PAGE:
Every September 14, the El Señor de Huanca (The Lord of Huanca) festival is celebrated in Cusco, Peru. In 2018, September 14 fell on a Friday, which was just the day when I was leaving Cusco for a weekend in Lima after spending just a day there. As I reached the bus terminal on foot, I came across groups of dancers dressed up in costumes, accompanied by marching bands, who caught my interest so I paused for a few minutes to snap some pics and videos of them.
Characterized by a pilgrimage of devotees from Cusco and other parts of Peru, and even from different countries including Bolivia, Paraguay, Argentina and Chile, their primary goal during the El Señor de Huanca festival is to go to the Sanctuary of Huanca to receive blessings.
The sanctuary of the Lord of Huanca is located at 3,100 meters above the sea level in the foothills of the Pachatusan mountain in the district of San Salvador, province of Calca in the department of Cusco. I had my bus ticket booked for the day, so I did not participate past watching the promenade in front of the terminal.
The most devout do the pilgrimage to the sacred sanctuary on foot – a feast that takes around 6 hours, according to what I was told. Estimated 30,000 pilgrims make their way to the area each year.
Even though I haven’t been there, I understand that the Sanctuary of Huanca contains the stone painted with the motive a Christ overwhelmed by the lashes – the Lord of Huanca.
Origins of Faith in Huanca
There are two main stories of how devotion to the image of stone began.
The first story dates back to 1675. Diego, an Indian tired of the mistreatment by the Spaniards, escaped to Huanca and prayed all day so they would not find him. Then the image of the bloody Christ would appear before him. Amazed by the miracle, Diego sent a painter to that precise place to reproduce what he had seen. Where the stone was painted, a chapel was built that would later become the sanctuary.
The other version speaks of a Bolivian named Don Pedro Valero, who met a foreign doctor who, miraculously, saved him by giving him a water treatment. In return, the doctor, who responded to the name of Enmanuel, only asked Valero to visit him at his home in Huanca. Great was his surprise when, in 1778, he arrived at the place and the settlers told him that in that town there was nothing, just an abandoned chapel. Terco went to the designated place and found a stone painted with a whipped Jesus Christ. The incredible thing was that the face of the son of God was the same as the person who had healed him.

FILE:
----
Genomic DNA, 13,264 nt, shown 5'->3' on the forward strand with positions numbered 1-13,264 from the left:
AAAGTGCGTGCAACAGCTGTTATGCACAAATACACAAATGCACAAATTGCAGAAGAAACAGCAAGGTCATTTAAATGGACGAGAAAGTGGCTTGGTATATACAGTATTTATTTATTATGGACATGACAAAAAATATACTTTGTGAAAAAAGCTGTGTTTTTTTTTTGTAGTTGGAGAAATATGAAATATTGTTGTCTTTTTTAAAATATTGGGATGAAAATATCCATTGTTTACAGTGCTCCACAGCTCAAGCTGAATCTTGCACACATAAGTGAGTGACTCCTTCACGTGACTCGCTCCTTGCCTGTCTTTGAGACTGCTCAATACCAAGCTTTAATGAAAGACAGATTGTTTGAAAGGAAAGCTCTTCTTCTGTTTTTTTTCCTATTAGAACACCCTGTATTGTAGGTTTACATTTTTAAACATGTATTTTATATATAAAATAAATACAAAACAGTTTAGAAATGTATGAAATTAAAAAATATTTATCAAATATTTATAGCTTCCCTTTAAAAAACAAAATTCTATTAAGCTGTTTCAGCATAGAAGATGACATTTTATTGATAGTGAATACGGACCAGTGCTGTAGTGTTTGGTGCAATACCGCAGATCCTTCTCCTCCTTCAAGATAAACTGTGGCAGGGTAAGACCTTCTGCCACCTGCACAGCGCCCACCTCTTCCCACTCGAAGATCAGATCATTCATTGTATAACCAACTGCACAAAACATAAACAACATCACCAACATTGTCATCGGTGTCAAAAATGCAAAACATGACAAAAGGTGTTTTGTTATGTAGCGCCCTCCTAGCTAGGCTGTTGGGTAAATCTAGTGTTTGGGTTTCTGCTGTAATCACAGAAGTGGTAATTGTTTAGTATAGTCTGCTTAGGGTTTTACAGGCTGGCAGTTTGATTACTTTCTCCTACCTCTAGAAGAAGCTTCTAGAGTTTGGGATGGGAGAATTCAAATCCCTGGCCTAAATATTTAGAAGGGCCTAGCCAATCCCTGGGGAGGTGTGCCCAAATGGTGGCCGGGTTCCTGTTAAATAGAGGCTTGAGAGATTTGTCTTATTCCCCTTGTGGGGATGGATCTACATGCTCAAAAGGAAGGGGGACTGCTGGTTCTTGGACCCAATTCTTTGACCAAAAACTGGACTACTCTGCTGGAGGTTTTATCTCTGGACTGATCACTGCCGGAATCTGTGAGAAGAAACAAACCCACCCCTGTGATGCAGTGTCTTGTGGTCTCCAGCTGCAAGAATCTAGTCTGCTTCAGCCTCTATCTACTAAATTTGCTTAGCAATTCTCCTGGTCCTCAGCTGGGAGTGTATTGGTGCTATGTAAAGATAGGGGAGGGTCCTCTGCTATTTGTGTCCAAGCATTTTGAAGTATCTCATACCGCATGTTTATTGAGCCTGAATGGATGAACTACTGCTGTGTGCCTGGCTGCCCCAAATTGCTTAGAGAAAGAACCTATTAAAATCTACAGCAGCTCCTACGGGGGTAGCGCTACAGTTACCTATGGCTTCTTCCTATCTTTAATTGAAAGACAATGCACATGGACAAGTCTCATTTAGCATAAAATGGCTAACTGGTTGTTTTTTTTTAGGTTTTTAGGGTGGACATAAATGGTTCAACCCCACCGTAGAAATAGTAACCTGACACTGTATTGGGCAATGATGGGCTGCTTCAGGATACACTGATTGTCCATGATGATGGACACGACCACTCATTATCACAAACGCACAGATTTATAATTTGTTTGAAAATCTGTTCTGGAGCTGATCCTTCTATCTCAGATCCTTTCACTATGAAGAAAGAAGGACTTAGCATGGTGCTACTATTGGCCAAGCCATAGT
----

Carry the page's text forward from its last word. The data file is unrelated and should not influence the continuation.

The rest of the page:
Here’s the video of the devotees dressed in costumes celebrating El Señor de Huanca with a dance in the street in front of the bus terminal in Cusco:
I didn’t know much about Cambodia before I came to Siem Reap but being here, I learned about Khmer Classical Dance called Apsara Dance early on. They say no visit to Cambodia is complete until you have attended a traditional Apsara Dance performance and since Siem Reap is the heart of Cambodian tourism, many tourist venues offer Apsara performances on a daily basis.
Apsara Dance has been part of Khmer culture for centuries. This fact is evident from thousands of bas-reliefs found on the walls of ancient Angkorian and pre-Angkorian temples. This artform suggests that Apsara dancers were not mere ritual performers that entertained people during the Angkorian period. They were also believed to have been the messengers to divinities.
I have already been in Siem Reap for a week and have already had an honor of seeing an Amateur Apsara Dance, but wanted to also attend an actual Apsara Dance show which would be performed as it’s supposed to be – with choreographed story and traditional Khmer costumes. I kept my eyes open and went to enquire with several venues in Siem Reap about their Apsara Dance shows.
This was my last night at Two Dragons Guesthouse so I rode my bike to Apsara Theater because it’s in the same area (Wat Bo) to enquire about their admission fees. From what I was told by other people, Apsara Theater is the only air conditioned theater in Siem Reap and their shows are said to be the best in town. Unfortunately, they are also very pricey. At the time of my enquiry, the admission fee was $38 which included supper. The best show in Siem Reap or not, this price was out of my range. I wanted to see Apsara Dance, but I didn’t want to spend over thirty dollars for it. In Cambodian terms, this is a lot of money. It’s an equivalent to charging $1,500 for a show in Canada.